Metric was so concerned with the business of execution that for a while they ignored one of the key aspects of showmanship: acknowledging the crowd.
By: Nick Krewen Special To The Star, Published on Sun Nov 25 2012
Metric forgot hometown factor — briefly — while playing ACC
There is little doubt that Emily Haines is a star.
All she had to do, within moments of taking the Air Canada Centre stage with her Metric band mates on Saturday night, was lift one heavily-fringed arm in the air, sing the opening phrase from “Artificial Nocturne,” and her charisma — that intangible form of personal magnetism that irresistibly draws your eyes and ears to the subject, while simultaneously gifting them with a larger-than-life presence — kicked in.
From then on, Haines became the visual focus for the estimated 9,000 in attendance as we collectively watched her jogging on the spot, sashaying to and fro, dividing her time between working the crowd and tending to her keyboard, and helping the rest of Metric — guitarist Jimmy Shaw, bass player Josh Winstead and drummer Joules Scott-Key — trot out a good slice of its outstanding new album Synthetica; a generous mitten full of tunes from its breakthrough 2009 Fantasies, and reaching as far back into its history as Old World Underground, Where Are You Now? from 2003.
It should have been enough, but for a good portion of the show — especially a hometown one—it simply wasn’t.
Even more puzzling, the missing spark during the first hour or so wasn’t due to any lacklustre effort from the synth-driven Toronto band: the spring-coiled exuberance of “Youth Without Youth” melted seamlessly into the hammering “Speed The Collapse,” with Haines’ agreeable alto ringing clearly throughout the arena.
And it was that way for the entire show: when one song ended, another began, the spare, spacious stage offering lots of runaround leg room as domino-shaped lighting modules and throbbing beats transformed the ACC into Euro-flavour dance club, albeit one that wasn’t simply a wall of sound, but contained a fair degree of nimble dynamics.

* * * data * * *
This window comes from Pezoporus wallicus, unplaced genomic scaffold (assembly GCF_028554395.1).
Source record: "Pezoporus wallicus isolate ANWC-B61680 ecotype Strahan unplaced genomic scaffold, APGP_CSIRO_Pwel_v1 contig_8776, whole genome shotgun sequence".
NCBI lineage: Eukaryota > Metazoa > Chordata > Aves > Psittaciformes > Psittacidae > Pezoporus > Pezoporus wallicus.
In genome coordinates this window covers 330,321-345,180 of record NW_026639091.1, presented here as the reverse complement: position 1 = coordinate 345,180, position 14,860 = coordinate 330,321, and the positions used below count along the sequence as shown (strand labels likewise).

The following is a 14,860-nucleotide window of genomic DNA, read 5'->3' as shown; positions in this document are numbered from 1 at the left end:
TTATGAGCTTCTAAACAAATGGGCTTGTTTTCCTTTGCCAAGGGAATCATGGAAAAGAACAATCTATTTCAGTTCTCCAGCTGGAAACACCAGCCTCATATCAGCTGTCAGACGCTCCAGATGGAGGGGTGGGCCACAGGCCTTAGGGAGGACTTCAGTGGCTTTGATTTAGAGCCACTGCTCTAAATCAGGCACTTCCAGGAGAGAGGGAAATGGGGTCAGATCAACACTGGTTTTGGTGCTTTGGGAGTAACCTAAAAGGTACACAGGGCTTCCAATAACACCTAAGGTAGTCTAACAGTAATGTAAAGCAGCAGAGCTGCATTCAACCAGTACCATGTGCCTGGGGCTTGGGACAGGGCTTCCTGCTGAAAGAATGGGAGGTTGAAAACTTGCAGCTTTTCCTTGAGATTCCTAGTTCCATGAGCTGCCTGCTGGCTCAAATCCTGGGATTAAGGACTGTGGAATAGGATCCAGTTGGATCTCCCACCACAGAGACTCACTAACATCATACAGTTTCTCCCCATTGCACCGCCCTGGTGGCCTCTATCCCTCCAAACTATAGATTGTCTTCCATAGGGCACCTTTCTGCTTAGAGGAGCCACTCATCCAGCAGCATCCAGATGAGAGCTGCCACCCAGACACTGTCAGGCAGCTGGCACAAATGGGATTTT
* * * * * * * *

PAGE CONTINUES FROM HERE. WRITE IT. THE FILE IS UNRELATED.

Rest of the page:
Drummer Scott-Key, hidden behind his kit, admirably served as the metronomic backbone of the band’s smartly written repertoire; bassist Winstead muscular presence added drama to the bottom end, and guitarist Shaw, the man in black, swapped between sonic fill and the occasional wail to complement Haines’ keyboard wash.
But that may have been the problem: Metric was so concerned with the business of execution that they ignored one of the key aspects of showmanship: acknowledging the crowd.
Especially since they were in Toronto. This concert did not have the special hometown feel or even that it was the end of their first successful cross-Canada arena tour: Haines didn’t even really talk to them until the encore, as a minor a quibble as that might be, it could have been the difference between what was and what could have been.
However, chalk it up to the band’s tenacity that they managed to turn things around, although they were on the brink of disaster with a seriously lagging “Help I’m Alive” before they righted the ship.
In the end, it was a simple formula that rescued the momentum: the big finale. Get louder. Use tons of rapidly changing lights at the conclusion of each song. Play your more popular material.
Metric’s performance cachet increased exponentially as “Dead Disco,” allowed to breathe and percolate for several minutes as the crowd soaked up the beat, jumped into a loud and brash “Stadium Love,” but it was a punk-edged “Monster Hospital” and a screaming Shaw solo that finally loosened the crowd up to the point where they danced with unhinged abandon.
After the smoke had cleared, Metric co-founders Shaw and Haines took the stage, he strumming an acoustic guitar, she lamenting about the fact that “Monster Hospital” — a song about war-related post-traumatic stress disorder — failed to open up a needed public discussion regarding the topic. Haines then segued into reminiscing about attending Etobicoke School of the Arts with Amy Millan of Stars, Metric’s opening band for the evening, and continuing friendships, before finishing the show with a gentle acoustic rendition of “Gimme Sympathy.”
It’s a rare occasion when the rock star constellations align, as it has with Metric and Stars, the Montreal-based collective headed by Torontonians Torquil Campbell and Millan, in terms of courting success on their own terms almost simultaneously.
Speaking of Stars, they offered an enjoyable enough 45-minute set of songs that emphasized their indie dance rock through a blue haze of glitter balls — no less than six of them — which obscured their stage presence.
The tambourine-wielding Campbell and guitar-wielding Millan led the six-piece band through some fine moments with “Hold On When You Get Love And Let Go When You Give It” and “A Song Is A Weapon,” but one got the feeling it was just the tip of the iceberg, a warm-up taste of what Stars is truly capable of.
But it’s all evolution, right? Metric needs to tinker its approach slightly, and Stars needs a stage of their own.
Neither band is quite at its apex, but when they arrive, watch out world.